Creating effective data storage policies

It's essential to create sound strategic, tactical and organizational policies to keep your organization from running amuck.

The hierarchy of storage policies

Policies are the internal laws of an organization. Enterprise policies shape the behavior of business units into a common cooperative effort. Just like legislation, policies are often developed in response to a disaster and can have unexpected consequences. Developing effective policies requires an understanding of organizational imperatives and a periodic review to ensure they're still appropriate.

Although some policies are unique to an organization, there are often many commonalities between policies in different organizations. We find it helpful to divide policies into three categories: strategic, tactical and operational. (See "The hierarchy of storage policies")

Time to strategize
Strategic policies define the overall business imperatives. Think of the U.S. Constitution: Strategic policies are analogous to the Bill of Rights. There should be just a few, and all other policies should be assessed in light of them. Strategic policies are going to vary less from company to company. Here are some common examples:

  • Standardization. Storage services shall conform to a defined set of offerings, except in extraordinary circumstances.
  • Centralization. All storage shall be provisioned and managed by the centralized storage management group. No business may run its own storage infrastructure.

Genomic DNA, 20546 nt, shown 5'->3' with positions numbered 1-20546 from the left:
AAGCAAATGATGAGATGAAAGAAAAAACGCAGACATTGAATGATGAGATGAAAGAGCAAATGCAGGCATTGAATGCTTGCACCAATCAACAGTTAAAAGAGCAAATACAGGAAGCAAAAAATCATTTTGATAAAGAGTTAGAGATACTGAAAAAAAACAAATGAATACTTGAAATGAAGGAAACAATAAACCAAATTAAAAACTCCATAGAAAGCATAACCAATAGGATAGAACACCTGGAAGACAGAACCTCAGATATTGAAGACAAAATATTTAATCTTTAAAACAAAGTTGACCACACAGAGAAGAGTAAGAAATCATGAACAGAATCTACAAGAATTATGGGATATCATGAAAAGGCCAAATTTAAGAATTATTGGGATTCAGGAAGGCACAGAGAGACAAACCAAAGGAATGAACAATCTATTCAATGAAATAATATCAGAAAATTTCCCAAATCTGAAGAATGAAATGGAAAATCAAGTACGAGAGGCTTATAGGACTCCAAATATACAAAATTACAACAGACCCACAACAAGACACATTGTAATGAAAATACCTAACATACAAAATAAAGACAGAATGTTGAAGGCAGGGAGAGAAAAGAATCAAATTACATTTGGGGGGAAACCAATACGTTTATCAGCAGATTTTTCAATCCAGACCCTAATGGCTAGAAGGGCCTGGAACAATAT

• Service level agreements (SLAs). Storage shall be provided to internal customers according to negotiated SLAs.
  • Cost accounting. Business units shall be responsible for their portion of the cost of delivering storage services.
You can see that strategic policies would provide discipline to govern the business units and IT team. Storage would be standardized and cost accounting ensures customer requests don't get out of control. SLAs force IT to come to terms with what levels of service it can really deliver.

Strategic policies like these result in the alignment of the perspectives of the various parties at the negotiating table. IT managers often fear that if they offer solutions that are too costly, users might walk away and create their own infrastructure. We call this the CompUSA argument: "If I can buy a Pentium 4 PC at CompUSA with a terabyte of storage, why shouldn't I?" This is a red herring, but tends to be rehashed. Strategic policies let everyone focus on negotiating the right level of service from the perspective of the provider and the consumer.

Without alignment at the strategic level, efforts to create and enforce tactical and operational policies likely will fail. Without setting ground rules, tactical and operational policies can exacerbate any misalignment by forcing the IT organization and business units into a straightjacket of rules that are not in the best interest of either party.

Time for tactics
Tactical policies put the strategy into practice, governing the management of the storage infrastructure. They must be set within the framework of the strategic policies. Strategic policies are likely to look similar regardless of your business, but tactical policies will often look different. The following policies would support the goal of standard service levels:

  • Data classification. Data will be classified into four tiers based on business value and risk.
  • Data identification. Weekly reports will be developed to expose new or substantially modified data.
  • Data protection. Data will be protected with a combination of tape backup, interarray mirroring and off-site replication, creating four levels of protection.
It should be obvious that these are much more implementation-specific. The number of tiers or protection options will vary depending on technology and business needs. This would be the place to specify exactly how metrics would be gathered and data would be protected.